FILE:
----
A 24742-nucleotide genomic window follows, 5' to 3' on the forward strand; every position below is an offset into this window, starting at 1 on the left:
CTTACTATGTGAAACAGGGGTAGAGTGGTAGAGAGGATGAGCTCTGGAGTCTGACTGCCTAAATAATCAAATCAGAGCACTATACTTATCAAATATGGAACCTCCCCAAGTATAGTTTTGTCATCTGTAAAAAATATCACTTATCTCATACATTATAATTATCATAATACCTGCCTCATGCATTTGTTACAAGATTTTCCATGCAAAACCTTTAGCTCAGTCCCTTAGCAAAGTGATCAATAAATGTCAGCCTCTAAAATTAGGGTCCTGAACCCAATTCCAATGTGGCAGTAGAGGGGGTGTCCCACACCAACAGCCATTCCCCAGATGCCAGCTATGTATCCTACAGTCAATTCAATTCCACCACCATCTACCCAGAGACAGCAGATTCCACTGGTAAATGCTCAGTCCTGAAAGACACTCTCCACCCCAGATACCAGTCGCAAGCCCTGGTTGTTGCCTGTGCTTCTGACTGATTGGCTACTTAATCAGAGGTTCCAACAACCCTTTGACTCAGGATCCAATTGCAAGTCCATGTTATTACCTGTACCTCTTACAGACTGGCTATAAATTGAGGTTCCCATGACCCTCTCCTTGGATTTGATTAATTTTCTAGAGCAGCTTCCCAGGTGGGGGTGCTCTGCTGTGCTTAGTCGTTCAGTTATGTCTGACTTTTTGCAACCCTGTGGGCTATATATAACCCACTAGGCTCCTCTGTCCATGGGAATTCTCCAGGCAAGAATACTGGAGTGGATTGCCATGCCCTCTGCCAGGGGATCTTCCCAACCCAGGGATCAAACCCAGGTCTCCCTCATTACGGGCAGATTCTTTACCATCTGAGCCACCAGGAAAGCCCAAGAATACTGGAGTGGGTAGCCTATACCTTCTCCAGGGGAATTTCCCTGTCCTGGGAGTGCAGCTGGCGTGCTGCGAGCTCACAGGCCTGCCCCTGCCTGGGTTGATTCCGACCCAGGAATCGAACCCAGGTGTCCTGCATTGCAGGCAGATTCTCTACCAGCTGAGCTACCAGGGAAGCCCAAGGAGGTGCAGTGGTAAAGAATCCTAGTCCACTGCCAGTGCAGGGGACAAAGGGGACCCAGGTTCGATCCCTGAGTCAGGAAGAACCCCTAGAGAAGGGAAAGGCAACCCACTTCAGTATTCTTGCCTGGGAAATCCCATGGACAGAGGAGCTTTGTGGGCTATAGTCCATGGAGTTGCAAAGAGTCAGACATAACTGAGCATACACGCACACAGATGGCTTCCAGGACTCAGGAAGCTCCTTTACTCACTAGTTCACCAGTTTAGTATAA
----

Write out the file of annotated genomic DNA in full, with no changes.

A 24742-nucleotide genomic window follows, 5' to 3' on the forward strand; every position below is an offset into this window, starting at 1 on the left:
CTTACTATGTGAAACAGGGGTAGAGTGGTAGAGAGGATGAGCTCTGGAGTCTGACTGCCTAAATAATCAAATCAGAGCACTATACTTATCAAATATGGAACCTCCCCAAGTATAGTTTTGTCATCTGTAAAAAATATCACTTATCTCATACATTATAATTATCATAATACCTGCCTCATGCATTTGTTACAAGATTTTCCATGCAAAACCTTTAGCTCAGTCCCTTAGCAAAGTGATCAATAAATGTCAGCCTCTAAAATTAGGGTCCTGAACCCAATTCCAATGTGGCAGTAGAGGGGGTGTCCCACACCAACAGCCATTCCCCAGATGCCAGCTATGTATCCTACAGTCAATTCAATTCCACCACCATCTACCCAGAGACAGCAGATTCCACTGGTAAATGCTCAGTCCTGAAAGACACTCTCCACCCCAGATACCAGTCGCAAGCCCTGGTTGTTGCCTGTGCTTCTGACTGATTGGCTACTTAATCAGAGGTTCCAACAACCCTTTGACTCAGGATCCAATTGCAAGTCCATGTTATTACCTGTACCTCTTACAGACTGGCTATAAATTGAGGTTCCCATGACCCTCTCCTTGGATTTGATTAATTTTCTAGAGCAGCTTCCCAGGTGGGGGTGCTCTGCTGTGCTTAGTCGTTCAGTTATGTCTGACTTTTTGCAACCCTGTGGGCTATATATAACCCACTAGGCTCCTCTGTCCATGGGAATTCTCCAGGCAAGAATACTGGAGTGGATTGCCATGCCCTCTGCCAGGGGATCTTCCCAACCCAGGGATCAAACCCAGGTCTCCCTCATTACGGGCAGATTCTTTACCATCTGAGCCACCAGGAAAGCCCAAGAATACTGGAGTGGGTAGCCTATACCTTCTCCAGGGGAATTTCCCTGTCCTGGGAGTGCAGCTGGCGTGCTGCGAGCTCACAGGCCTGCCCCTGCCTGGGTTGATTCCGACCCAGGAATCGAACCCAGGTGTCCTGCATTGCAGGCAGATTCTCTACCAGCTGAGCTACCAGGGAAGCCCAAGGAGGTGCAGTGGTAAAGAATCCTAGTCCACTGCCAGTGCAGGGGACAAAGGGGACCCAGGTTCGATCCCTGAGTCAGGAAGAACCCCTAGAGAAGGGAAAGGCAACCCACTTCAGTATTCTTGCCTGGGAAATCCCATGGACAGAGGAGCTTTGTGGGCTATAGTCCATGGAGTTGCAAAGAGTCAGACATAACTGAGCATACACGCACACAGATGGCTTCCAGGACTCAGGAAGCTCCTTTACTCACTAGTTCACCAGTTTAGTATAA